Congregation Beth Torah holds 13th 24-Hour Reading of the Names
By Karen Hoffman
This past Shabbat, at Congregation Beth Torah, a very special morning service occurred. The bar and bat mitzvah ceremonies that never took place, because of lives cut short during the Holocaust, were publicly observed, as Beth Torah prepared to begin its 13th annual 24-hour Reading of the Names Vigil that evening.
As father and daughter (Chuck Smith and Jessica Winter) shared the honor of chanting the entire Haftorah in memory of children who never had the opportunity, I joined others as tears formed in my eyes. Minutes later, a beautiful writer, Harriet Gross, shared a poignant question Shakespeare once asked, “What’s in a name”? As Harriet spoke, her words tugged at my heart. I carried the memory of standing on the pulpit in the middle of the night, over the past several years, during the annual 24-hour vigil, reciting names, ages, places of births and deaths of those who died during the Holocaust.
Then Rabbi Rafi Cohen shared words about the week’s Torah reading, “Kedoshim,” where we are taught about holiness, how we can be holy and how all people can be holy. As humans created in God’s image, we are all holy beings. Rabbi Cohen asked us to consider how much is as much as possible in what we do? How holy should we be? The commandment to be holy, as Rabbi Cohen taught me that day, is a journey, but that does not mean it’s impossible.
Later on that Shabbat evening at Beth Torah, as we celebrated havdallah, the flame of a single candle was extinguished, and we began lighting 11 other candles. This time memorial candles were lit, in memory of the 6 million Jews and 5 million non Jews who were persecuted and killed during the Holocaust. These people were put to death with no regard for the sparks of holiness with which they were created. I cried, reflecting on the millions of lives lost, and remembering, yes, remembering that all lives are holy.
The 24-Hour Reading of The Names is a perfect time to remember those whose lives were cut way too short. In their memory and in an effort to carry a spark of God’s holiness with me on a day that was subdued more than joyous, I smile. As I sat with my loving husband, I met and hugged my dear friends who had all come together to remember. I rejoiced in appreciation for all the gifts, big, little, hidden and tangible — thankful for the sparks of happiness and holiness I can find in everyday living.
Never Forget: Community gathers for Yom HaShoah commemoration
By Rachel Gross Weinstein
“We will never forget” — these words were uttered throughout the Yom HaShoah commemoration April 27. The night was not only a time to remember those who died in the Holocaust, but also to honor the survivors in the community.
The Holocaust Remembrance Day program was hosted by the Dallas Holocaust Museum/Center for Education and Tolerance (DHM/CET) at Temple Shalom. Holocaust survivors and their families, along with rabbis, community leaders and more, were in attendance.
Beginning with a procession of the local Holocaust survivors in attendance, the evening opened with Cantor Leslie Niren singing the “Partisan Song.” Temple Shalom Senior Rabbi Andrew Paley shared some powerful insights about the importance of memory.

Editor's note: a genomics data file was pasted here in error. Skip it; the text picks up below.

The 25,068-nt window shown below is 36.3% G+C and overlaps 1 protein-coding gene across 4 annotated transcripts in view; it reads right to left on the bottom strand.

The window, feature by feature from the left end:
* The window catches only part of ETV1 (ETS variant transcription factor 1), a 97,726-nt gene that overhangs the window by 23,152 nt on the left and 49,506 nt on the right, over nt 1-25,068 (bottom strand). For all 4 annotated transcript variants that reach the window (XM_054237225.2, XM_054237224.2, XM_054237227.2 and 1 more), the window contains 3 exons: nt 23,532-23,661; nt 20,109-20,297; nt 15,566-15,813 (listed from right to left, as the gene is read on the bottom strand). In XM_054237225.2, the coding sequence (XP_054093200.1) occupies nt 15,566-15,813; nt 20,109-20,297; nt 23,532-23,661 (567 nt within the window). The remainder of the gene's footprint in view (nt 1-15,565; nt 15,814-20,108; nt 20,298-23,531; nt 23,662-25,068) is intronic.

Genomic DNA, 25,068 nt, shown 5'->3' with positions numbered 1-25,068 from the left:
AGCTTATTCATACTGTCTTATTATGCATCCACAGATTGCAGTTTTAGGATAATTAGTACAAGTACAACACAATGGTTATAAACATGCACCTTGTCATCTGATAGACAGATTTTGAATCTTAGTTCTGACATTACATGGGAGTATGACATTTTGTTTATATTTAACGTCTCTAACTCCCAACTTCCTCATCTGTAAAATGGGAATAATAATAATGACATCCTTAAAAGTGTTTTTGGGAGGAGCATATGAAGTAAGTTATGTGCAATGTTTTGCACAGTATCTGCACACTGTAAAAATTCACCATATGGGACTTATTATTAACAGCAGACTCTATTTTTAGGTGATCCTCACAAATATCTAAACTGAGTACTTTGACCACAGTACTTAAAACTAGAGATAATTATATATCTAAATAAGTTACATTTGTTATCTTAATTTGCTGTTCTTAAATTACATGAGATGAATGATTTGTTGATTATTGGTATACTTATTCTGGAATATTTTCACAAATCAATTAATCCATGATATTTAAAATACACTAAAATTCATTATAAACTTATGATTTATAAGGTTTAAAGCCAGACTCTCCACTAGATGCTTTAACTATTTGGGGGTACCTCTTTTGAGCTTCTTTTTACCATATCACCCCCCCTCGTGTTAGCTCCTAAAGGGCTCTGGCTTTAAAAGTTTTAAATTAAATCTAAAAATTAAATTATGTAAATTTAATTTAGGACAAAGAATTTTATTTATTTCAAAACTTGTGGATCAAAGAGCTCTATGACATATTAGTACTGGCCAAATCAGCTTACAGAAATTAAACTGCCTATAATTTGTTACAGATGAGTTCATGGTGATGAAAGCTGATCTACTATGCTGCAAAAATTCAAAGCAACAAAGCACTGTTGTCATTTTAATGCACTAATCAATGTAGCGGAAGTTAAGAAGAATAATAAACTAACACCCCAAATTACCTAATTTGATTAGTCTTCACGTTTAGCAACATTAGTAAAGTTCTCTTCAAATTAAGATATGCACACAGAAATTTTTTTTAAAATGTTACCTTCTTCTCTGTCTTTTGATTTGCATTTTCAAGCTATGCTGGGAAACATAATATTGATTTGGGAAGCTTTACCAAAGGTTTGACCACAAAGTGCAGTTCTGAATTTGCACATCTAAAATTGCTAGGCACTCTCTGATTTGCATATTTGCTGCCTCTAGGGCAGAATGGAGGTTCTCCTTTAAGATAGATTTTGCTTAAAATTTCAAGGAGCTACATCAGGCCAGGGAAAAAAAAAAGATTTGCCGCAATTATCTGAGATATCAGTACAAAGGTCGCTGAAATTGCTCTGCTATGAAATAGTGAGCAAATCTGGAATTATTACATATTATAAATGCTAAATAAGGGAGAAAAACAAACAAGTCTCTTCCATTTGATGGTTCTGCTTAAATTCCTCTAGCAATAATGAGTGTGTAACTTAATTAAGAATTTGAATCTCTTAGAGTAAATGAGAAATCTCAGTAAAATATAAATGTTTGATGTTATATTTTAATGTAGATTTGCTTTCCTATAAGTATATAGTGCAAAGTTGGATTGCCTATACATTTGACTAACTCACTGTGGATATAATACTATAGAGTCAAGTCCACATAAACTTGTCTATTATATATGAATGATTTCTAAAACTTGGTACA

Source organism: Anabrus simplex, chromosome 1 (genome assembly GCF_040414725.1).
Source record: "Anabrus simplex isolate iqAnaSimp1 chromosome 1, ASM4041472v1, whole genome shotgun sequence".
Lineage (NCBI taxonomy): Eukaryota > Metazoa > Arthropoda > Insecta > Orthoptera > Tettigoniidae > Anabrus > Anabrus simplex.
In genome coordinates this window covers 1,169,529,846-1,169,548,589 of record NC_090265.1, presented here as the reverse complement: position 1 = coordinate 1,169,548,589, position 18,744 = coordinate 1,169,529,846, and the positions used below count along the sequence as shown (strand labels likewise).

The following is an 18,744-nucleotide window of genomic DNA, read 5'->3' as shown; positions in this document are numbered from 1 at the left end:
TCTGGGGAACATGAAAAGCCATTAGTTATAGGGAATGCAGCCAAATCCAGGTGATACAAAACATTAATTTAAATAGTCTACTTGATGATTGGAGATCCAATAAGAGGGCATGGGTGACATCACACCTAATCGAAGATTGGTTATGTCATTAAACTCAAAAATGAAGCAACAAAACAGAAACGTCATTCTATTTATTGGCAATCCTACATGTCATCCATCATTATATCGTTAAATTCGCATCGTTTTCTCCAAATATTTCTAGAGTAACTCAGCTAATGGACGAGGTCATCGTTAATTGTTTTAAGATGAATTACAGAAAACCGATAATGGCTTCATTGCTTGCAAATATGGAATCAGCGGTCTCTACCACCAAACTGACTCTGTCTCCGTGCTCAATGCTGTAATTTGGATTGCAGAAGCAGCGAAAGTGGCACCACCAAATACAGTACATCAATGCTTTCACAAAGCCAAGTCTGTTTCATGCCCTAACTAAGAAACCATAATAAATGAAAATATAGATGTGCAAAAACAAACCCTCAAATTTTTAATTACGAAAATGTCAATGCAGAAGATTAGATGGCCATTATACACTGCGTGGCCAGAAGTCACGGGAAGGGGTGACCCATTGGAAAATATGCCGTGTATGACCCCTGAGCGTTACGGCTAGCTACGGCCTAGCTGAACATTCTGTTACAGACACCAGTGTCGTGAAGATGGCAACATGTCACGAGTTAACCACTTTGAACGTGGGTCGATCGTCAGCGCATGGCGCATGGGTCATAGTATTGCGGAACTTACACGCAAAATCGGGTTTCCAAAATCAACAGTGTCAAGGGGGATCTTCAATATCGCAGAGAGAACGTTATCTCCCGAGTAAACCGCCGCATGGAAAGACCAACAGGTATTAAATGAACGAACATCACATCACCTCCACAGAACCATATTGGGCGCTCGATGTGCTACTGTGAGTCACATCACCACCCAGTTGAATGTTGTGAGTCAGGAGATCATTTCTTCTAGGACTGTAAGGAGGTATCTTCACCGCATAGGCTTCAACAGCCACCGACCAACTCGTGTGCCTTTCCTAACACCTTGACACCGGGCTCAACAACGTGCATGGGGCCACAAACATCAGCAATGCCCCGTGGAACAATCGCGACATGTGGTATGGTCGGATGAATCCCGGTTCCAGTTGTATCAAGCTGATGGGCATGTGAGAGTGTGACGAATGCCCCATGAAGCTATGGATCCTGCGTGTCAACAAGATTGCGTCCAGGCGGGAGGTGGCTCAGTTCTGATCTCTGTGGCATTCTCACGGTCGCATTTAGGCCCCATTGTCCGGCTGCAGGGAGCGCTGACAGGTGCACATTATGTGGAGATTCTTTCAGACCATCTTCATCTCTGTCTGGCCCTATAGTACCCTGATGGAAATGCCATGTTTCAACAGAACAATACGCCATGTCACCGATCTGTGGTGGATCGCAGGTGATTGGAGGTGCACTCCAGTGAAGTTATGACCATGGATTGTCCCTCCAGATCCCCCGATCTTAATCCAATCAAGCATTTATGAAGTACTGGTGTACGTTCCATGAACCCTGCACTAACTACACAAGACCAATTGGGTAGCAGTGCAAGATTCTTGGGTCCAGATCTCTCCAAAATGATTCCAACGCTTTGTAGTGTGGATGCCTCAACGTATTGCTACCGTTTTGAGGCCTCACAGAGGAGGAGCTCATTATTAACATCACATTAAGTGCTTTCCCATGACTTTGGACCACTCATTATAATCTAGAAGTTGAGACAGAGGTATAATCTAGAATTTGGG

“Memory is a powerful tool, memory has the power to educate, transmit facts and events from one generation to another,” he said. “Memory has the power to inspire, to provide a measure of hope against overwhelming odds of darkness and despair. But most importantly, memory has the power to transform. As we recall the horror of the Holocaust, as we remember and honor and hear the stories of survival and survivors, let us not be content to just be informed. May it be that the sadness, anger and frustration that we feel in hearing the stories of the Shoah be turned into hopeful, righteous indignation.”
He added that it is the job of everyone to use their memory and resources to put an end to all that causes suffering and indifference.
Aviva Linksman, Rivae Balkin-Kliman, Augie Furst, Tanya Johnson, Elliot Tverye and Dahlia Hellman, six young adults who are third generation Holocaust survivors, shared the stories of their grandparents’ experiences during that time. Each one lit a remembrance torch to represent the six million that died.
Keeping the memory of those who died alive and sharing the stories of those who survived is imperative, according to Mary Pat Higgins, president and CEO of the DHM/CET.
“While this work extends throughout the year, today is a special day, Yom HaShoah, a day to reflect on the unimaginable suffering those in the Holocaust endured,” she said. “It’s a day to share the stories of families forever affected by the Holocaust, a day to cherish the healing power of music, a day to preserve the legacy of those who perished, a day to celebrate the lives of those who survived, a day to renew our commitment to fighting hatred and indifference everyday. As we remember those who were murdered in the Holocaust tonight, we must never forget what can happen when ordinary people turn a blind eye to injustice. Each of us can make a difference, each of us must make a choice to get involved to combat hatred and promote human dignity wherever and whenever.”
Music had an integral role during the ceremony, as violinist Gary Levinson and pianist Baya Kakouberi played selections from Fritz Kreisler, Claude Debussy and Frederic Chopin. The musical interludes provided a moment of reflection and symbolized the lasting effects of the Holocaust around the world.